After the Sepik and the Highlands, I went to Lae and stayed there for a bit. Lae is PNG’s biggest port, second biggest city and from here I wanted to make it to the big islands to the east of the mainland. Since a bad ferry accident some years ago, ships are hardly used to transport passengers. I was asked 300 kina (less if you are student) for a four-day ferry ride to Rabaul that is once a week. Instead, for a bit more money I decided to fly to Kavieng, which is the main town on New Ireland and from there make it overland/water to Rabaul instead.
I flew to Kavieng on Airlines PNG which is certainly the cheapest airline in PNG. The flight was nice, we made a stopover in Rabaul and got some crackers and apple juice.
The inflight magazine had this very successful description of the singsing shows.
I flew to Kavieng from Lae (it was only 20 kina more expensive than only flying to Rabaul). Then I cycled down to Namatanai from where I took a boat to Rabaul.
This is a GPX file for exploring in Google Earth.
In Kavieng I was going to couchsurf with Helen, but instead stayed with her friend Brendan. They both work for Air Niugini and thought I had committed an unforgivable sin by arriving on the competition’s aircraft but soon forgave me. Both took great care of me. Kavieng is a nice and friendly town. There are more Chinese-run supermarkets per capita than anywhere else in the world, I guess. The market is quite nice but generally Kavieng does not have too many sights. I spent my time meeting Brendan’s friends and trying to find a bicycle that would take me down to the other end of New Ireland.
One day we went to Nusa Island which is just off Kavieng’s coast. There is a nice surfer’s resort there where we had a drink. Later I learnt it cost 400 kina (160-170 USD) a night (cold shower and pit toilet included). Welcome to PNG!
One of the few sights of Kavieng is the grave of a German guy whose name was Boluminski. He was ruling over the island during the German years of PNG and he is famous for building a road on the east coast of the island. Well, he didn’t really build it – he asked each village to build and maintain a stretch of the road. When he traveled on the road and he thought some parts were not in good enough condition, he asked the respective villagers to carry him and his stuff over the bad stretches of road. The Boluminski highway is 265 km long – from Kavieng to a place called Namatanai and I was to find out it was one of the best maintained roads I saw in all of PNG. I wanted to cycle the length of it.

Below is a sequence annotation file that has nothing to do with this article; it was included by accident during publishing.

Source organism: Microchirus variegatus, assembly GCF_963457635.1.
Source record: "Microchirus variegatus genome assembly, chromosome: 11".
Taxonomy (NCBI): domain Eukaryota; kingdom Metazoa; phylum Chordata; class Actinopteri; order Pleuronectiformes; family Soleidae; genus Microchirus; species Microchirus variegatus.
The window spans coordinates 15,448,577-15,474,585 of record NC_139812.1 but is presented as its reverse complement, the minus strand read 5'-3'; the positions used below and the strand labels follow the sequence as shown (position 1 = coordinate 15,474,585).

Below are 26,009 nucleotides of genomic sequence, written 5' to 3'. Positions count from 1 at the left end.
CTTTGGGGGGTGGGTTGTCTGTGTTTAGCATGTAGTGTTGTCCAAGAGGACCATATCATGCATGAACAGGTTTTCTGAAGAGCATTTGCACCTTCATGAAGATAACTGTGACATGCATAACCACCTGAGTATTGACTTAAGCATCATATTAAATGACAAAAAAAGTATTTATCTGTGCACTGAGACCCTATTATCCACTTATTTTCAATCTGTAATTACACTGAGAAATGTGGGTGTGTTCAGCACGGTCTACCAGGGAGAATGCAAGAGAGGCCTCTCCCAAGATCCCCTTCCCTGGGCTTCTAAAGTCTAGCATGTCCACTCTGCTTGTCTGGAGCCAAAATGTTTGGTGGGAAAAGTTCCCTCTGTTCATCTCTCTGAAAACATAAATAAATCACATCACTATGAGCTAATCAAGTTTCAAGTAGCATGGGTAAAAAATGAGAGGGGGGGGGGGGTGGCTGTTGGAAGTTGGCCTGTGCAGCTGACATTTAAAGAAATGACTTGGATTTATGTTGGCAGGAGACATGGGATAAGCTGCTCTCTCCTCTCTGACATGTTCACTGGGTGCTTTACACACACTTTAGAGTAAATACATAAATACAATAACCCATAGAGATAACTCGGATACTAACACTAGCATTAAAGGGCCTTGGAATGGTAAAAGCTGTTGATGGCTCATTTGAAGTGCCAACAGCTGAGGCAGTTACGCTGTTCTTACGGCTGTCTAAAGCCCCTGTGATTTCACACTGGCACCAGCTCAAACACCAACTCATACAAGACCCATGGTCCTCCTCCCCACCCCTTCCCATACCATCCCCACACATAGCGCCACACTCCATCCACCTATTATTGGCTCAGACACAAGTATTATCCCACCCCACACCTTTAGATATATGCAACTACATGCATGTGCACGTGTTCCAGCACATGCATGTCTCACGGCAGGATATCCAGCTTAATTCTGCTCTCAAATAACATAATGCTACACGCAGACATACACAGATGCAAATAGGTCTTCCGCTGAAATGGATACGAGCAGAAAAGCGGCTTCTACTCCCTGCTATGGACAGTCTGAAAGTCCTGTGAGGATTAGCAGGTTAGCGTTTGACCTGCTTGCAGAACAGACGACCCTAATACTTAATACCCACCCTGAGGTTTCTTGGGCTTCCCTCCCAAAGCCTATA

Finding a bike was not easy. Some places listed in the Lonely Planet either didn’t have bikes or wanted too much money. Finally I found a guesthouse owned by a guy named John Knox, who was renting bikes to 60 kina a day. He was not very helpful and a bit indifferent. Maybe he’s OK but I’ve just been spoilt by the rest of my experiences in PNG where most people will go out of their way to help the foreign traveler. I guess that being involved in tourism (he has a guesthouse and provides transport services), John might have witnessed enough white man disgrace to leave him without a soft spot for the odd innocent Bulgarian traveler. Or, he had learnt too well from white men to be a businessman.